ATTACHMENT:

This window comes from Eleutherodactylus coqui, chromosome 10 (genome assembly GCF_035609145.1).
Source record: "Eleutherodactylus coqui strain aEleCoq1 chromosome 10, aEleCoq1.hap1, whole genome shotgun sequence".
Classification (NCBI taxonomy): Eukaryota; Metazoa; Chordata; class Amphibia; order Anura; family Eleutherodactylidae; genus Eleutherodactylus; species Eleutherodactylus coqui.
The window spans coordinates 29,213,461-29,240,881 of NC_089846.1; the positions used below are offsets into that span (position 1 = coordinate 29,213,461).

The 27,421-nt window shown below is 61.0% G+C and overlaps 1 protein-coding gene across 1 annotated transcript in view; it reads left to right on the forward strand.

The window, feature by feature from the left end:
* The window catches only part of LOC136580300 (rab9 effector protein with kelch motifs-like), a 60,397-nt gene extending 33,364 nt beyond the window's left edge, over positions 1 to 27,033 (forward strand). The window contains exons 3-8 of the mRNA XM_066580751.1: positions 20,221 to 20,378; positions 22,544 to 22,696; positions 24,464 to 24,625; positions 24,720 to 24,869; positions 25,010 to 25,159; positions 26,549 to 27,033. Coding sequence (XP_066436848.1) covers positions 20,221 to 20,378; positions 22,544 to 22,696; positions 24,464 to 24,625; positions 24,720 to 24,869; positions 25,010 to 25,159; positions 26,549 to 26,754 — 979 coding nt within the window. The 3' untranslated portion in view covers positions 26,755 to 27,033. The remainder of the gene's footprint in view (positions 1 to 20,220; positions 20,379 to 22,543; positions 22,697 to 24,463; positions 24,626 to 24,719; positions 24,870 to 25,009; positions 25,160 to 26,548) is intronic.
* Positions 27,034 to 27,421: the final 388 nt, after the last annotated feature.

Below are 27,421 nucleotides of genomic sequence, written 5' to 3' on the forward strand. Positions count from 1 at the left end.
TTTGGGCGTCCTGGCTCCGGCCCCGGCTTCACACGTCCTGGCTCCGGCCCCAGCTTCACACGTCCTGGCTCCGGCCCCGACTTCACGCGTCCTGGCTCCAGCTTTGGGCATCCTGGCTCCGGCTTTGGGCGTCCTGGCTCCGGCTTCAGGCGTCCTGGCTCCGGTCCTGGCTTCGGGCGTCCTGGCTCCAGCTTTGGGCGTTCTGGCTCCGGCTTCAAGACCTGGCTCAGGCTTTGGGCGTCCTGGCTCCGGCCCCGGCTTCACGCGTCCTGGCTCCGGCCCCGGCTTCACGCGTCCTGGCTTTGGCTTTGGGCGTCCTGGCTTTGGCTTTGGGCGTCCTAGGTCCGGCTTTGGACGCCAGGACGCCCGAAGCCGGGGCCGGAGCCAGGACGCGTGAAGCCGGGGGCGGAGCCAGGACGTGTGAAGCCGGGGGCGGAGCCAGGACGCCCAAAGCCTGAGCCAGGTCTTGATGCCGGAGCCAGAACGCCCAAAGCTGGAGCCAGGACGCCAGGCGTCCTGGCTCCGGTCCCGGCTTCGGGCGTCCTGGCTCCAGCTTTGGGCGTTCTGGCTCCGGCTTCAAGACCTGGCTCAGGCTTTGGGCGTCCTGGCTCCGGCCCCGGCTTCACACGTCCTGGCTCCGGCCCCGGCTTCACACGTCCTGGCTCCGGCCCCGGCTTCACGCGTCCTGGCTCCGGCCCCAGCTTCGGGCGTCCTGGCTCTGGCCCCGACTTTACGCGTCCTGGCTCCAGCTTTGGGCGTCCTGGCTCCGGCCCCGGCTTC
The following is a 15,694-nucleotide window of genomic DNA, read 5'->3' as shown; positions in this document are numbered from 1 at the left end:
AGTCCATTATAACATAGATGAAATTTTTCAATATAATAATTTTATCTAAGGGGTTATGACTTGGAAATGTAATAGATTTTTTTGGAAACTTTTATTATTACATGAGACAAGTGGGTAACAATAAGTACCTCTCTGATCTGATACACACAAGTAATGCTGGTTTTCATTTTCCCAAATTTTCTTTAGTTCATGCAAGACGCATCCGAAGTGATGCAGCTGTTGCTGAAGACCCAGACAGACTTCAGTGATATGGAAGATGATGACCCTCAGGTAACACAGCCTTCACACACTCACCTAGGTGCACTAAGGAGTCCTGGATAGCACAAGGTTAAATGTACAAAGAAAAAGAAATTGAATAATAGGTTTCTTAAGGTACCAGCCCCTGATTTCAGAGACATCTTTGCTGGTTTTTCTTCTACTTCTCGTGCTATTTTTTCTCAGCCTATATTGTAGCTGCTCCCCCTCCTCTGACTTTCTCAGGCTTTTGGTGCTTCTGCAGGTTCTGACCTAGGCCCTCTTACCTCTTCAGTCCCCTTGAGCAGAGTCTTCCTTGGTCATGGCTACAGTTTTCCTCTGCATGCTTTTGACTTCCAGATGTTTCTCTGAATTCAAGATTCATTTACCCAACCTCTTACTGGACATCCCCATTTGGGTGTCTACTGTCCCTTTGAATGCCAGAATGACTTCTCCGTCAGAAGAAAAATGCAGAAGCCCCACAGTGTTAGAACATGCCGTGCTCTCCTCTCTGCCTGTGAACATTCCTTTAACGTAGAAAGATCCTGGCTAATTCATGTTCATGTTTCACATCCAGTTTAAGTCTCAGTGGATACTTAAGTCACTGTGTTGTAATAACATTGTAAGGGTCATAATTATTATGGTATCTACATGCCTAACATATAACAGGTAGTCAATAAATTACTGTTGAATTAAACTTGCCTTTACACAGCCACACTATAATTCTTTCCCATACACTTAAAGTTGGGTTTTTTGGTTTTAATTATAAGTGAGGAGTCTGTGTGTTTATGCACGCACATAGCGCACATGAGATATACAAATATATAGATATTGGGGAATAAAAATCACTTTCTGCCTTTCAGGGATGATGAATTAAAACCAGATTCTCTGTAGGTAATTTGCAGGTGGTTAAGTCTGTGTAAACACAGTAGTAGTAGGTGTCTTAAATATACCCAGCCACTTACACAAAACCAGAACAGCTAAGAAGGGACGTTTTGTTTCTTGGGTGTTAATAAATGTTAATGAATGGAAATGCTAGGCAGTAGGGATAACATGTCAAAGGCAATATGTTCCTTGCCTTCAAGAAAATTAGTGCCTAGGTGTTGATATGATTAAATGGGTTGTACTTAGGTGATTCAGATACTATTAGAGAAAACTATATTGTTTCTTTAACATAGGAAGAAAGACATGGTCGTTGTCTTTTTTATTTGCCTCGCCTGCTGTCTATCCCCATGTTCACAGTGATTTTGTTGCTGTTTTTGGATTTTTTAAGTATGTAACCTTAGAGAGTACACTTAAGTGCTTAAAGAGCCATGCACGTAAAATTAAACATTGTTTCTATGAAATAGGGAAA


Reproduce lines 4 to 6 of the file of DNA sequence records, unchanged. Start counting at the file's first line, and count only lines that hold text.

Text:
The window spans coordinates 29,213,461-29,240,881 of NC_089846.1; the positions used below are offsets into that span (position 1 = coordinate 29,213,461).

The 27,421-nt window shown below is 61.0% G+C and overlaps 1 protein-coding gene across 1 annotated transcript in view; it reads left to right on the forward strand.

The window, feature by feature from the left end: